Having "Greeks" spreading the Christian message outside Israel instead of Jesus' disciple makes a very bad case for continuity between Jesus and later Christians about Christian beliefs.
According to who? There was no orthodoxy here, and beliefs were so varied there WAS NO SUCH THING as continuity.
I never disputed that: "beliefs were so varied there WAS NO SUCH THING as continuity". However, there would have been a lot more continuity if Jesus' disciples (& not a bunch of non-eyewitnesses "Greeks") would have converted the early Christians. Aristides, Justin Martyr, Irenaeus & Origen knew about the problem and opted to have Jesus' disciples doing the early Christian preaching all over the known world, contrary to what shows in 'Acts' (at least Irenaeus & Origen knew about 'Acts'!).
So now a contemporary scholar's opinion becomes a credible source!
You have no case against a professor at one of the better universities.
Biblical professor at any better universities have different opinions on almost anything. Attridge's views are not necessarily shared by all his peers, possibly by only a few.
Yes I have a case, based on parts of Acts, and a bit on Paul's Galatians. But I did not see any ancient evidence cited from your Attridge. And Attridge is no more than a Catholic apologist, trying to justify the many takes on Jesus, what he was and did and said, as eyewitnesses' accounts (and NOT from non-eyewitness "Greek"). Attridge essentially explained the apparent discontinuities as not what they seem, but different "understandings" from Jesus' own disciples.
Let's take a closer look at the main part of your quote from Attridge:
The historical reality is probably much more complex. The Christian movement probably began not from a single center but from many different centers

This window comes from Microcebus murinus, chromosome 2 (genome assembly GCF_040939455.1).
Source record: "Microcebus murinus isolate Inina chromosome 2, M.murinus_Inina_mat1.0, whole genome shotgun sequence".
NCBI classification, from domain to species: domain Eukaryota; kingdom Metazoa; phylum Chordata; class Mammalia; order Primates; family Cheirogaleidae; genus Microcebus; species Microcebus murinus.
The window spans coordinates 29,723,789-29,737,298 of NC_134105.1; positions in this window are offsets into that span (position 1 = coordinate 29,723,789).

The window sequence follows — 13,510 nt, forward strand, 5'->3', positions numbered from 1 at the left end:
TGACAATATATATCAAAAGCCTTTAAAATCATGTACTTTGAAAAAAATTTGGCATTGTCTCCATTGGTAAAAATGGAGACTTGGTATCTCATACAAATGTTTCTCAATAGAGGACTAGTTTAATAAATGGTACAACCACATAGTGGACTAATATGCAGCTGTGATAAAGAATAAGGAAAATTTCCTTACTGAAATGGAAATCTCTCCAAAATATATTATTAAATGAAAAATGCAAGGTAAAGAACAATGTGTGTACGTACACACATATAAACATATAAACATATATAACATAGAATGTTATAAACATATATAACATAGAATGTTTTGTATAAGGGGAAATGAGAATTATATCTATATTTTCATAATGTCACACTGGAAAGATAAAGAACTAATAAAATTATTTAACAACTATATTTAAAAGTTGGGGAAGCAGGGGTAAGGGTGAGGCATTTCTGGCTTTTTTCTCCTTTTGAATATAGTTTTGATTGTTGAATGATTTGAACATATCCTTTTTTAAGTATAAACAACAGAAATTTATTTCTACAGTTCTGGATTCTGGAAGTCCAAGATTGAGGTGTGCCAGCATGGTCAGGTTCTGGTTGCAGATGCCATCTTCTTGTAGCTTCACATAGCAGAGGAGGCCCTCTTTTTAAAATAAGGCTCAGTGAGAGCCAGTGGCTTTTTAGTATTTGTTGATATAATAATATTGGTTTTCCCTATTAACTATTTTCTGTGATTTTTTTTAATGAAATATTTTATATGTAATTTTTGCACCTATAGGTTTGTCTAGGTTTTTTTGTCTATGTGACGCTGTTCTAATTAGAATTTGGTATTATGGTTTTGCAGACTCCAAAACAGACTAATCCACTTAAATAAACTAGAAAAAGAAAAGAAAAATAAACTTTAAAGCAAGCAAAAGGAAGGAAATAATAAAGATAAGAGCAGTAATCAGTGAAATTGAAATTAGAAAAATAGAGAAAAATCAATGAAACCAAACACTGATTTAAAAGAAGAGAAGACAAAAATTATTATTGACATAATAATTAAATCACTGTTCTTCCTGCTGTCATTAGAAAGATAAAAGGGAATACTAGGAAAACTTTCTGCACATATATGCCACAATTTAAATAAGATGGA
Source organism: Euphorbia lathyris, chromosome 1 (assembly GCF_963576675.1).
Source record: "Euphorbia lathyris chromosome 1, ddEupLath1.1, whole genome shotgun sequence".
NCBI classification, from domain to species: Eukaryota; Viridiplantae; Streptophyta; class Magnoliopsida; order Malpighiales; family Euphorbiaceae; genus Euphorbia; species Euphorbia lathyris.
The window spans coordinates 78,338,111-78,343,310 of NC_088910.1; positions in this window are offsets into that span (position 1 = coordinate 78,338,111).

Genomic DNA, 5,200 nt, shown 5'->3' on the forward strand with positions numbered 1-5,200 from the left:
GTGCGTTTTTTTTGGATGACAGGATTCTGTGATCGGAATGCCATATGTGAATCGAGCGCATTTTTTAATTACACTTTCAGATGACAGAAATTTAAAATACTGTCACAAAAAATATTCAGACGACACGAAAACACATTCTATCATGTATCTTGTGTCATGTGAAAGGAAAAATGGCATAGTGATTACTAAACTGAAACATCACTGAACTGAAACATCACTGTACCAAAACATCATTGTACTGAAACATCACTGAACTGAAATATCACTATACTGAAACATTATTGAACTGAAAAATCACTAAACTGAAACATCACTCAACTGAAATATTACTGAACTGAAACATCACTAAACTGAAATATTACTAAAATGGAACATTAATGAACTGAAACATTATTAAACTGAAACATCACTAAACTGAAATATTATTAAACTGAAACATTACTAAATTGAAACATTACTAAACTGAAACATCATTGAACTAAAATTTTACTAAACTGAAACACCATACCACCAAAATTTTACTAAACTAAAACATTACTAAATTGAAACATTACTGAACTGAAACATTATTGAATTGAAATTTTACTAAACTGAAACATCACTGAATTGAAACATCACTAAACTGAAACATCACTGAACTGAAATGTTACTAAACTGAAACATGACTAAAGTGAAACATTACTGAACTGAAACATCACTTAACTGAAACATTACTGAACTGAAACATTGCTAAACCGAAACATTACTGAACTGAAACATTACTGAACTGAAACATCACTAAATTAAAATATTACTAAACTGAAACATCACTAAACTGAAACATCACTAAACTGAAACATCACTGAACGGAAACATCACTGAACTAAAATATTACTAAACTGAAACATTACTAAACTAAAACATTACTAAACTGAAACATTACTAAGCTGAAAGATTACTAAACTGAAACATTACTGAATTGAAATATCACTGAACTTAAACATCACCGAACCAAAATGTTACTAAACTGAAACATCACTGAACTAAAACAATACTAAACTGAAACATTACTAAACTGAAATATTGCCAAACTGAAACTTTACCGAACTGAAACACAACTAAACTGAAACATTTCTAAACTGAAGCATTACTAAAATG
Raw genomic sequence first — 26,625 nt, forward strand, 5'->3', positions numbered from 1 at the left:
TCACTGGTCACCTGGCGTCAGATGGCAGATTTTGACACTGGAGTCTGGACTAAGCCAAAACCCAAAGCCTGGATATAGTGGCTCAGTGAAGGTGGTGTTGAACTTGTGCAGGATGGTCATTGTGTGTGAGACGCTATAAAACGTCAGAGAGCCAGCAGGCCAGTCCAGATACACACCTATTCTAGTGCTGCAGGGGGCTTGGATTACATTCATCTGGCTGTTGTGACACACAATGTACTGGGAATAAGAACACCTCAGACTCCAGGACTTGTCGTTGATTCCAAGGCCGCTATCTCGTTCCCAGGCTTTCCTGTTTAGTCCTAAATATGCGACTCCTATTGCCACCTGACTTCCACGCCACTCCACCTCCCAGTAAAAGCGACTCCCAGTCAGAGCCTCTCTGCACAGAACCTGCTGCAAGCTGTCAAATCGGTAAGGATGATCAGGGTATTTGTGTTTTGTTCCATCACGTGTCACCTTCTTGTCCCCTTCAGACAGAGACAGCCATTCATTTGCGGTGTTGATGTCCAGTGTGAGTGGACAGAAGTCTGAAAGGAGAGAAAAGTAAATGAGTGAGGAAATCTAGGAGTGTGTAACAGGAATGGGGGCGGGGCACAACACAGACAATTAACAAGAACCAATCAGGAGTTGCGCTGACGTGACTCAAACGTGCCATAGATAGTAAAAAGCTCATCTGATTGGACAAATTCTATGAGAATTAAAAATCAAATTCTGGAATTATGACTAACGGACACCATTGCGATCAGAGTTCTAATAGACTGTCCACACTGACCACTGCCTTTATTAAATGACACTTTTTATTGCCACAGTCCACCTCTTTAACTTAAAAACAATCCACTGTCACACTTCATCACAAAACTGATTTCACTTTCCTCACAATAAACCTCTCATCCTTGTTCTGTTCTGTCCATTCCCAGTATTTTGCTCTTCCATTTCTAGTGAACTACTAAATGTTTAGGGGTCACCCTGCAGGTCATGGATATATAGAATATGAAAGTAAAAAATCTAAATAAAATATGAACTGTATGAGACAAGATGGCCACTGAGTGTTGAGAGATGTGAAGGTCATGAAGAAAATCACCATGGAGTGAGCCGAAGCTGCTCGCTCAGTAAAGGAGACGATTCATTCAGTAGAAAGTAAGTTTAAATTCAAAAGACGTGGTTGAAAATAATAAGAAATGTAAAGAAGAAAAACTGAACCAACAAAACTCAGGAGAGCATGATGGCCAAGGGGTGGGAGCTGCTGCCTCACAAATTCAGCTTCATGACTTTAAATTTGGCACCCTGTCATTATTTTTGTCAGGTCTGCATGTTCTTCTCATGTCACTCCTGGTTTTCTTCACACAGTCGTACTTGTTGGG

I agree in great part. The Christian movement started in Jerusalem among Hellenist Jews, but quickly after, got extinguished here but also migrated to other centers where it developed in different forms, regarding christology & theology.
where different groups of disciples of Jesus gathered and tried to make sense of what they had experienced with him and what had happened to him at the end of his public ministry.
Do you agree that groups of Jesus' own followers formulated in different ways the tenets of Christianity? I think you do not. The same for me. Others did, Hellenist non-eyewitness Jews, just like Paul.
Each of those groups probably had a very different take on what the significance of Jesus was. Some of them understanding his death and the resurrection experience, if they focused on it, in terms of exaltation. Others understanding it in terms of a resuscitation of the corpse of Jesus, others not worrying very much at all about the resurrection of Jesus, but concentrating on his teaching and trying to propagate that.
Somewhat acceptable by me (and probably you), but for me, this groups of Christians were not including Jesus' disciples. And Attridge takes the resurrection as granted, as a fact which actually happened. WRONG!
"We can see, even in the canonical text, in the Book of Acts, that there were different groups that were in competition with one another."
YES, but the appearances of these groups in 'Acts" are narrated AFTER the Greek dispersion. So our Attridge used Acts as evidence as I do. But he did not consider the Greek dispersion from Jerusalem. I wonder why?
It also happens to match my conclusions for good reasons. Just because you don't accept them does not mean they are not the most plausible.
It looks to me what matches your conclusions is only "The Christian movement probably began not from a single center but from many different centers". I mostly agree with that also.